Cover image for I see a voice : deafness, language, and the senses--a philosophical history
I see a voice : deafness, language, and the senses--a philosophical history
Rée, Jonathan, 1948-
Personal Author:
First American edition.
Publication Information:
New York : Metropolitan Books, [1999]

Physical Description:
xvi, 399 pages : illustrations, facsimiles ; 25 cm
General Note:
"Originally published in the United Kingdom in 1999 by Harper Collins"--T.p. verso.
Format :


Call Number
Material Type
Home Location
Item Holds
HV2380 .R38 1999 Adult Non-Fiction Central Closed Stacks
HV2380 .R38 1999 Adult Non-Fiction Non-Fiction Area
HV2380 .R38 1999 Adult Non-Fiction Open Shelf

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A groundbreaking study of deafness, by a philosopher who combines the scientific erudition of Oliver Sacks with the historical flair of Simon Schama.

There is nothing more personal than the human voice, traditionally considered the expression of the innermost self. But what of those who have no voice of their own and cannot hear the voices of others?

In this tour de force of historical narrative, Jonathan Rée tells the astonishing story of the deaf, from the sixteenth century to the present. Rée explores the great debates about deafness between those who believed the deaf should be made to speak and those who advocated non-oral communication. He traces the botched attempts to make language visible, through such exotic methods as picture writing, manual spellings, and vocal photography. And he charts the tortuous progress and final recognition of sign systems as natural languages in their own right.

I See a Voice escorts us on a vast and eventful intellectual journey,taking in voice machines and musical scales, shorthand and phonetics, Egyptian hieroglyphs, talking parrots, and silent films. A fascinating tale of goodwill subverted by bad science, I See a Voice is as learned and informative as it is delightful to read.

Author Notes

Jonathan Ree teaches philosophy at Middlesex University. A reviewer for "The Times Literary Supplement" & "The London Review of Books," he is also the author of "Philosophical Tales" & "Heidegger." He lives in Oxford, England.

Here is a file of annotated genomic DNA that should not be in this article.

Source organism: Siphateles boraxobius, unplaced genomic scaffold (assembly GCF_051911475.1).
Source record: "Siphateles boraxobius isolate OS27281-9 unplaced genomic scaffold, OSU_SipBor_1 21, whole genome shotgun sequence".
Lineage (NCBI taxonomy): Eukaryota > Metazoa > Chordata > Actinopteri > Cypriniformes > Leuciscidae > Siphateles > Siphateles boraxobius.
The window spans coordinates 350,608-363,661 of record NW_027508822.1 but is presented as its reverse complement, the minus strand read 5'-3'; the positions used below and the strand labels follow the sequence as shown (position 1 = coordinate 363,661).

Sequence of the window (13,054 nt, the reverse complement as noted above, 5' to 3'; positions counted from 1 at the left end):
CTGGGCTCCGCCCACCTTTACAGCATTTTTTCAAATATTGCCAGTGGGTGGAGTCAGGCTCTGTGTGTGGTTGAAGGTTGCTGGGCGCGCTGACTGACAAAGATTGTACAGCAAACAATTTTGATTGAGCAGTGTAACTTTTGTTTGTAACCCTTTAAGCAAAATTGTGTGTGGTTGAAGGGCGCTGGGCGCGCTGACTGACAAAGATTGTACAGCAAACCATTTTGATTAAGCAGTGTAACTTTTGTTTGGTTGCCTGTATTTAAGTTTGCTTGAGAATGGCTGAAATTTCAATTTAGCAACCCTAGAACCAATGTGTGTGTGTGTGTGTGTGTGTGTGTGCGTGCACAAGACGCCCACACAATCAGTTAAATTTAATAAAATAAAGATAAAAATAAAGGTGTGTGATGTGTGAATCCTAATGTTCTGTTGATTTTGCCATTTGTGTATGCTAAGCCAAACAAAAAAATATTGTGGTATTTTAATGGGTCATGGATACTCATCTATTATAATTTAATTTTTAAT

(Bowker Author Biography)

Reviews 1

Publisher's Weekly Review

It has long been understood that the communicative gestures used by non-hearing people constitute more than a languageÄthere is, in fact, a deaf culture, rich in evocation, style, meaning. R‚e (professor of philosophy at the University of Middlesex and editor of Radical Philosophy) brings us a stunning account of deafness from the 16th century to the present. His compelling chapters draw upon metaphysics, science, history and philosophy as they touch upon such areas as grammar, sound and the uncanny resonances of inarticulate human sounds; time, syntax and the language of nature; signs and primitive culture; and space, time and the aesthetic theory of art, among much else. Graphics from a variety of eras and cultures enrich this exceptionally comprehensive volume. R‚e (who is not deaf) uses everyday experiences to buttress what might be abstract points. He is equally adept at exploring the science of deaf culture: "The mere fact that signers can make different linguistic signs simultaneously with each hand, and possibly with other parts of the body as well, means that any Sign Language script will have to be written in more than one string of charactersÄmore like polyphony than a single vocal line." Mixing the erudite with the experiential, R‚e gives the reader a new understanding of deafness as possibility. Though densely written, this is a book that rewards patient attention: it is both useful in the classroom and a passionate experience for the intellectual, curious reader. Illus. (Nov.) (c) Copyright PWxyz, LLC. All rights reserved